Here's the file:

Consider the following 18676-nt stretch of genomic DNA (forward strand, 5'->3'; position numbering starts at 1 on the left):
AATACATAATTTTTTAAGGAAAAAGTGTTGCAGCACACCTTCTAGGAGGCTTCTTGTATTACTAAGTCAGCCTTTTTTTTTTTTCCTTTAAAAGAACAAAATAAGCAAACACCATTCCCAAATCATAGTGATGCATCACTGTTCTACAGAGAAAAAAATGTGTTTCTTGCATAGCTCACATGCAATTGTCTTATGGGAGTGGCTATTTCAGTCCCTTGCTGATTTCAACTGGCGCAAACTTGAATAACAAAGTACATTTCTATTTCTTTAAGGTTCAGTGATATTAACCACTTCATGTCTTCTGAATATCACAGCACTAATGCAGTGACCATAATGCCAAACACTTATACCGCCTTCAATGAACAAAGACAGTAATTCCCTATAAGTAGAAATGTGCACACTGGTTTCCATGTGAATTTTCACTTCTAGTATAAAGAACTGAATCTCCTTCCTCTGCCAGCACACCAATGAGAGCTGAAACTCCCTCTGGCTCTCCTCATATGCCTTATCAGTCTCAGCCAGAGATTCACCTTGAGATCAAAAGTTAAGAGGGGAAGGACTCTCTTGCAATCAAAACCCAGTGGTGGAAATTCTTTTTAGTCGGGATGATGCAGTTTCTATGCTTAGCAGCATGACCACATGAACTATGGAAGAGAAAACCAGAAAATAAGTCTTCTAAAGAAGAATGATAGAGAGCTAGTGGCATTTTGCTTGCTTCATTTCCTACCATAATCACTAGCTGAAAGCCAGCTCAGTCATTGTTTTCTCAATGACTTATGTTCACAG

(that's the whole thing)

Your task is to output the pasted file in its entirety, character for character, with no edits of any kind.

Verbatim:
Consider the following 18676-nt stretch of genomic DNA (forward strand, 5'->3'; position numbering starts at 1 on the left):
AATACATAATTTTTTAAGGAAAAAGTGTTGCAGCACACCTTCTAGGAGGCTTCTTGTATTACTAAGTCAGCCTTTTTTTTTTTTCCTTTAAAAGAACAAAATAAGCAAACACCATTCCCAAATCATAGTGATGCATCACTGTTCTACAGAGAAAAAAATGTGTTTCTTGCATAGCTCACATGCAATTGTCTTATGGGAGTGGCTATTTCAGTCCCTTGCTGATTTCAACTGGCGCAAACTTGAATAACAAAGTACATTTCTATTTCTTTAAGGTTCAGTGATATTAACCACTTCATGTCTTCTGAATATCACAGCACTAATGCAGTGACCATAATGCCAAACACTTATACCGCCTTCAATGAACAAAGACAGTAATTCCCTATAAGTAGAAATGTGCACACTGGTTTCCATGTGAATTTTCACTTCTAGTATAAAGAACTGAATCTCCTTCCTCTGCCAGCACACCAATGAGAGCTGAAACTCCCTCTGGCTCTCCTCATATGCCTTATCAGTCTCAGCCAGAGATTCACCTTGAGATCAAAAGTTAAGAGGGGAAGGACTCTCTTGCAATCAAAACCCAGTGGTGGAAATTCTTTTTAGTCGGGATGATGCAGTTTCTATGCTTAGCAGCATGACCACATGAACTATGGAAGAGAAAACCAGAAAATAAGTCTTCTAAAGAAGAATGATAGAGAGCTAGTGGCATTTTGCTTGCTTCATTTCCTACCATAATCACTAGCTGAAAGCCAGCTCAGTCATTGTTTTCTCAATGACTTATGTTCACAG